The power of exploratory talking... piecing the puzzle together

Power of Exploratory Talking

In Life Purpose Stories, Relationship Stories by Marcus CecilLeave a Comment

Pushing beyond your comfort zone

I am an introvert. While I love engaging conversations with people I know on topics I enjoy, I always find social interaction with strangers difficult. Polite social conversation, or ‘small talk’, is something I dread. Quite often, my inclination is to seek solitude and pursue my own interests undisturbed by ‘the need’ to talk to others.

Self-development requires pushing outside one’s comfort zone – this applies to talking too!

Communication is a basic need we all must fulfil to be healthy and happy. Each of us will have found, through experience, the right balance between engaging others in conversation and navigating our own thoughts. Over recent years, my increasing level of self-awareness gradually changed my attitude towards talking. This change has had a significant impact on my ability to develop new ideas through “exploratory talking” – engaging with others to trigger self-development through interacting critically but constructively with each other’s ideas.

Piecing the puzzle together

Imagine the idea you are trying to develop is a jigsaw puzzle. You are consciously aware of some of the pieces, others lie deep within you, others still haven’t come to you at all. By talking to other people you collect more pieces and complete the puzzle step-by-step. Gradually you will see the whole picture clearly.

By talking to others with an open mind you will expand your own mind.

Do you find it difficult or unrewarding to engage people in conversation “just to see what you can learn”? Perhaps some of the following tips will help you:

  • Create a habit – It may sound a bit silly, but committing to speaking to 2-3 people a week on a topic you have never covered before with them will soon expand your knowledge in areas you had never foreseen.
Speaking with a stranger can generate new ideas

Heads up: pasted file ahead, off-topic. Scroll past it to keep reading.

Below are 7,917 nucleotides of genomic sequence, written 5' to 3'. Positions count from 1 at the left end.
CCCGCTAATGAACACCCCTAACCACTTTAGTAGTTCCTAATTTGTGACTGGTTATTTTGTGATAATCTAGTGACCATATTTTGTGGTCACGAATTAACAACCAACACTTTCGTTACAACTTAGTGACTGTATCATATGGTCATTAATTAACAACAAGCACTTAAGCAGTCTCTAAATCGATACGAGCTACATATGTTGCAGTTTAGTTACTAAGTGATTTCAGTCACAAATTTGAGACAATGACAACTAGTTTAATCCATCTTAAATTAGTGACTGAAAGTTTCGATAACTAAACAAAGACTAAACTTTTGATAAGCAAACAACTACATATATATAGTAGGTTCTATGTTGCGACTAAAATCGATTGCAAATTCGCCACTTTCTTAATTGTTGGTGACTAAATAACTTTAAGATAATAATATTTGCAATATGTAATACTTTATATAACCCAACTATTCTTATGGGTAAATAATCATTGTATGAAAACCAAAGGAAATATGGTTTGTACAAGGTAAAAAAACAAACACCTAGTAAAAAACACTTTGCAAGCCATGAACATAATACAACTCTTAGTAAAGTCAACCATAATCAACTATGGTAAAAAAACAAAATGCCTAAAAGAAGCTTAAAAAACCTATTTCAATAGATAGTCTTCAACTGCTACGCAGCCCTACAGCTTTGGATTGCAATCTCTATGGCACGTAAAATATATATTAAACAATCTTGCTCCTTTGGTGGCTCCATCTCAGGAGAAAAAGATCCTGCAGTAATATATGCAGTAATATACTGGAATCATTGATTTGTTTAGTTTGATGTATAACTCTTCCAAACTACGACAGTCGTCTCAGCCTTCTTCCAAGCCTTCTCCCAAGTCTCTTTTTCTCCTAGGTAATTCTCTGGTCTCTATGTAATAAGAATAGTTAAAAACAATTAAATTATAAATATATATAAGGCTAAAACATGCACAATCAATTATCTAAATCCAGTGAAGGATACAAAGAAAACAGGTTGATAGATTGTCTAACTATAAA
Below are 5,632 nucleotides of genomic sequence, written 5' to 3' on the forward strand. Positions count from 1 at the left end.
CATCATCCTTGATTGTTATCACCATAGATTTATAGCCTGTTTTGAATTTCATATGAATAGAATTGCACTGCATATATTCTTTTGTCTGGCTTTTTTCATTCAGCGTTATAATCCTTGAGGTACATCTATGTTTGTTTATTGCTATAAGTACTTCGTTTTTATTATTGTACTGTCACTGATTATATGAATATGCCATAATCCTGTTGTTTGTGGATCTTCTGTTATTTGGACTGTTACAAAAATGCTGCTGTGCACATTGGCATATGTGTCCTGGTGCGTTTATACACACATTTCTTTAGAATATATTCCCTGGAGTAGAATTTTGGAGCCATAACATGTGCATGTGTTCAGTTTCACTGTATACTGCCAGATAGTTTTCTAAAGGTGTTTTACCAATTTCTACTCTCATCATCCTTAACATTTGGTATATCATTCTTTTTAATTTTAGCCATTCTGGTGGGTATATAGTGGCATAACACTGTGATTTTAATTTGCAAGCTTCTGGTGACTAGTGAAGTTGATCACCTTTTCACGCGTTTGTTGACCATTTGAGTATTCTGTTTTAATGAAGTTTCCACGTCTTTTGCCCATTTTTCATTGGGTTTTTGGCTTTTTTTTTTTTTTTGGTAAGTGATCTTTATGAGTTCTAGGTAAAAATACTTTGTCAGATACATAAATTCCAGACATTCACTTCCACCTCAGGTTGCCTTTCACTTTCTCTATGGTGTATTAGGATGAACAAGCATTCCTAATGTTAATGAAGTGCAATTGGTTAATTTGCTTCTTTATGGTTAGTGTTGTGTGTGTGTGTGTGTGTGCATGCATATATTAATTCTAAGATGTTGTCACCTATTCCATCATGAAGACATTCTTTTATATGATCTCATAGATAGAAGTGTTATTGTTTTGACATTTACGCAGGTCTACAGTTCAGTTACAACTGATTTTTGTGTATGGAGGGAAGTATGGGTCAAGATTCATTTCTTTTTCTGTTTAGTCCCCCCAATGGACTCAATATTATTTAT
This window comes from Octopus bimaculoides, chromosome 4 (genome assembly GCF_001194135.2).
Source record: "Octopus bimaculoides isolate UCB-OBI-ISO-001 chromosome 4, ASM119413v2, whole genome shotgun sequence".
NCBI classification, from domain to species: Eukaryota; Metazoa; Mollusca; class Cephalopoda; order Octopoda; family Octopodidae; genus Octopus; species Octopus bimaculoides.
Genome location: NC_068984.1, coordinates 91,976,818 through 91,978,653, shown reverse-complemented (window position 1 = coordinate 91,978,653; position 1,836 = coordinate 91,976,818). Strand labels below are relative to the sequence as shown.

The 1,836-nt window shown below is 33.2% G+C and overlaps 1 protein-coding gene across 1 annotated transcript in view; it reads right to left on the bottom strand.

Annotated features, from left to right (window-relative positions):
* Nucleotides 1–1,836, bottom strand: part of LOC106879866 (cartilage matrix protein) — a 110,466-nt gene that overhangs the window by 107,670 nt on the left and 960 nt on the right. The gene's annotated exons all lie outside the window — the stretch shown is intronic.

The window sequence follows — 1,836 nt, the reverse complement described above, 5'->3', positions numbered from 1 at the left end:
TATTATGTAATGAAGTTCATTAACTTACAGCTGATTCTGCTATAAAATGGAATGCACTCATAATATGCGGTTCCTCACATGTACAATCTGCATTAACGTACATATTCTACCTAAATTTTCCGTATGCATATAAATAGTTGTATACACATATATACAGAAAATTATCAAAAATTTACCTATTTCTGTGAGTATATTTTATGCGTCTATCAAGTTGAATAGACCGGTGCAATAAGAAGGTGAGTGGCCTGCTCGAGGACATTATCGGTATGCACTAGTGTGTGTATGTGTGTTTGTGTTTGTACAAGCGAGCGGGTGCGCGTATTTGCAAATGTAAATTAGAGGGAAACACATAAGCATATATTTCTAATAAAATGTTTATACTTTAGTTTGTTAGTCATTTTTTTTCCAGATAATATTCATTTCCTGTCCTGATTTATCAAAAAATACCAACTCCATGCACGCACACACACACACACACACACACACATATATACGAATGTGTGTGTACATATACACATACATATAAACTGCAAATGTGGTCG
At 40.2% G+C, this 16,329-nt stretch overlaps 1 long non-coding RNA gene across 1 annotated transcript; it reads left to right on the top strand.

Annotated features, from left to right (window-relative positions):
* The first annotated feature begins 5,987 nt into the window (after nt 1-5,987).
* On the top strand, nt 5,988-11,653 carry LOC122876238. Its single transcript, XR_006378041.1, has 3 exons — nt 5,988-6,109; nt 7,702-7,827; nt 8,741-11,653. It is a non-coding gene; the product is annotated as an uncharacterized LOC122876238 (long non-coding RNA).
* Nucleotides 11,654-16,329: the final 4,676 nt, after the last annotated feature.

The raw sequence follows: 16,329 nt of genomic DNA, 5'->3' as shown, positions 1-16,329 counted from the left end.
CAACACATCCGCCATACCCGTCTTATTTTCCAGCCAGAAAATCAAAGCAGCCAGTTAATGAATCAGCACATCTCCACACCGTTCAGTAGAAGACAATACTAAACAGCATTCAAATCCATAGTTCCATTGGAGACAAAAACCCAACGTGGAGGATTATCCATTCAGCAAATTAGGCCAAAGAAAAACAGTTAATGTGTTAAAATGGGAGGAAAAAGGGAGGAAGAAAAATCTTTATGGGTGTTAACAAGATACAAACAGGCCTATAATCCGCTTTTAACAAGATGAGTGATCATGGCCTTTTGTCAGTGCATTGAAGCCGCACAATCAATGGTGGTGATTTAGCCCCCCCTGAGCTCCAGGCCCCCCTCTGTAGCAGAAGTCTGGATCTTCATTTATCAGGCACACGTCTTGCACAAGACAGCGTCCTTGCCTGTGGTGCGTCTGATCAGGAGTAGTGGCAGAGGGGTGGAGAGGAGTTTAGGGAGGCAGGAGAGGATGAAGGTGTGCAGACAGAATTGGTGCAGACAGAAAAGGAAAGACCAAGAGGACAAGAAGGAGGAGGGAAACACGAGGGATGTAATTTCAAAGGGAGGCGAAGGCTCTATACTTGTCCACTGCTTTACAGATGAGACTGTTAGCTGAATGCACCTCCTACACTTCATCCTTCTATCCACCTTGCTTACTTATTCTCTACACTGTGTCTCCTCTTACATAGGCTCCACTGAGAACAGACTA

• Speak to strangers – A lot has been written about the mental health benefits of talking to strangers. For me, it’s simply a combination of low risk exposure (after all, you will probably never see the person again) and high potential outcome (you might just speak to the person who will trigger a key change in your life).
  • Publish your ideas – Publishing your ideas, particularly on social media, will expose them to a large audience, including some people who will be triggered into responding. Their responses can initiate conversations which will help you develop your thinking.
  • Grab opportunities – When someone you don’t know reaches out, grab the opportunity to interact. Again, this is particularly true on social media – next time you receive an invitation to become a ‘friend’ or a ‘connection’, accept the invitation then follow-up with a short note suggesting some exploratory talking.

Creating reality

Talking is one of the ways in which we express our thoughts and feelings. This is powerful for the person talking of course, yet even more powerful in shaping the world.

Every time you speak you create a reality.

Every time you speak you create a reality

By speaking you have an opportunity to listen to yourself, to structure and self-critique your ideas. In your speech you also name concepts or ideas that were perhaps diffuse – by naming them you confer individuality and power, you make them easier to share, you create blocks for you or others to build upon. These building blocks are the basis for the reality you create… a reality which will be taken by others as a representation of what you believe in. You will find some areas of common ground and some areas of disagreement. This debate will lead you to both influencing and being influenced by others. Creating reality in other words…

Even when engaging in exploratory talk, be mindful of the impact of the words you use and the ideas you express. And be mindful of the power of not saying anything. Here’s a quote to inspire you in finding this balance:

“Remember not only to say the right thing in the right place, but far more difficult still, to leave unsaid the wrong thing at the tempting moment.”

Benjamin Franklin

So, are you tempted to try exploratory talking more often? Call a friend on a topic not discussed before… or speak to a stranger on something you are passionate about. Who knows what you may learn?

Marcus Cecil Coaching

Find this article interesting? Read more of my conscious living stories.

Leave a Comment